Toronto

New Metrolinx fines aimed at getting riders to behave better

If you're thinking of throwing your backpack on an empty seat on a GO Train before putting your feet up on the seat across from you, prepare to pay a total of $150.

GO Transit says it's 'surprised' by support of new penalties for bad etiquette

Think twice before you spit on Metrolinx property or put your feet up on a vacant seat. Last month, Metrolinx increased some fines to make riding the bus and the rails a more pleasant experience. (CBC)

If you're thinking of throwing your backpack on an empty seat on a GO Train before putting your feet up on the seat across from you, prepare to pay a total of $150. 

And while it's commonplace in some countries, Metrolinx warns that you cannot hang on for a ride on the exterior of GO transit vehicles. Someone was spotted doing just that last month near GO's Danforth station. If you're tempted to do the same, that infraction will cost you $150.

"Metrolinx is increasing some fines to improve the safety and well-being of passengers and staff, and to bring them in line with other GTA transit agencies," GO Transit spokeswoman Anne Marie Aikins told CBC News. "Our fines are not intended as a revenue-generation tool. They are intended to deter GO Transit customers from breaking our rules on safety, fare payment and etiquette."

New fines introduced last month

The new penalties came into effect quietly on November 5, marking the first time in 13 years that the fines have been updated.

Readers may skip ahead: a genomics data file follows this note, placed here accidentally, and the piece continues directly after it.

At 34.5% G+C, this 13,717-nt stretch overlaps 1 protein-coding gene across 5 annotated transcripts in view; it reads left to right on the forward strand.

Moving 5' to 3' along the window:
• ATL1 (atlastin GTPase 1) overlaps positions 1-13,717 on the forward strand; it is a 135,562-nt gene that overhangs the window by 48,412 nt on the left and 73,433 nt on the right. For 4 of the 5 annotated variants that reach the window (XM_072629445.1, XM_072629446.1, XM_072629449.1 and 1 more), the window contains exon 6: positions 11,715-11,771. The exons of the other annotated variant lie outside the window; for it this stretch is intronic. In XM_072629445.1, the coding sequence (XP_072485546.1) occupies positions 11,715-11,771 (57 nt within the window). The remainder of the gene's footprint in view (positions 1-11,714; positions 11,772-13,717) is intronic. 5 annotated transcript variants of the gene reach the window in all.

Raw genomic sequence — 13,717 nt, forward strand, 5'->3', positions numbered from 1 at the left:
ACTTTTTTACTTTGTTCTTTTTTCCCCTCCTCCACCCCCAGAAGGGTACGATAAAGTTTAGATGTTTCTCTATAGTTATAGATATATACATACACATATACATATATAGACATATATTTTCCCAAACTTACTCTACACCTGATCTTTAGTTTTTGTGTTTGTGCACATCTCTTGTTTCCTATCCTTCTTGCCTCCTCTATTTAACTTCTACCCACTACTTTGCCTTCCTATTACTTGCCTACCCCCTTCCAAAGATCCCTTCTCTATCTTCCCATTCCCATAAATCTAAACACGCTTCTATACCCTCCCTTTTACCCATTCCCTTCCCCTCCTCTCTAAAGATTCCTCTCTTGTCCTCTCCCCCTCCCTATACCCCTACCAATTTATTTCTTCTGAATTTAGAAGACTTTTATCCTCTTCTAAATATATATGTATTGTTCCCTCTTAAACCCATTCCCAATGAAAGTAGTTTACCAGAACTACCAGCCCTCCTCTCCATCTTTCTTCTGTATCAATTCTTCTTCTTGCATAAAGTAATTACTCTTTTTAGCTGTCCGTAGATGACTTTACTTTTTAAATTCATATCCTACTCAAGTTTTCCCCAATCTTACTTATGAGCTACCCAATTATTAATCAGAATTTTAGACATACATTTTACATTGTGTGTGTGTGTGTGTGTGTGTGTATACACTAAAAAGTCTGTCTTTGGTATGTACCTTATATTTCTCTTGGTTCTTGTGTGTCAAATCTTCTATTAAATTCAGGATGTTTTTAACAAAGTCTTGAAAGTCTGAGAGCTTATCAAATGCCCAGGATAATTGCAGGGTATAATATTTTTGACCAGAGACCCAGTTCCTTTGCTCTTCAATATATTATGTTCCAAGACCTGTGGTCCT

The previous fines for "placing an object on a vehicle seat" or your feet on an empty seat were $50 each.

"Most of Metrolinx's fines were set before 2002 and have not kept pace with comparable fines imposed by other regional transit operators, notably TTC and York Region Transit," Aikins explained. "Changes to the by-law regulating fines also include new language to address issues such as the use of e-cigarettes."

Aikins said GO Transit users have welcomed the new penalties.

"We were surprised just how supportive our customers were for strengthening our fine system," she said. "They want their fellow passengers — that they spend a significant amount of their day with — to obey the rules for everyone's safety and comfort."

The full list of fines is posted online. 

Comments

To encourage thoughtful and respectful conversations, first and last names will appear with each submission to CBC/Radio-Canada's online communities (except in children and youth-oriented communities). Pseudonyms will no longer be permitted.

By submitting a comment, you accept that CBC has the right to reproduce and publish that comment in whole or in part, in any manner CBC chooses. Please note that CBC does not endorse the opinions expressed in comments. Comments on this story are moderated according to our Submission Guidelines. Comments are welcome while open. We reserve the right to close comments at any time.

Become a CBC Member

Join the conversation  Create account

Already have an account?

now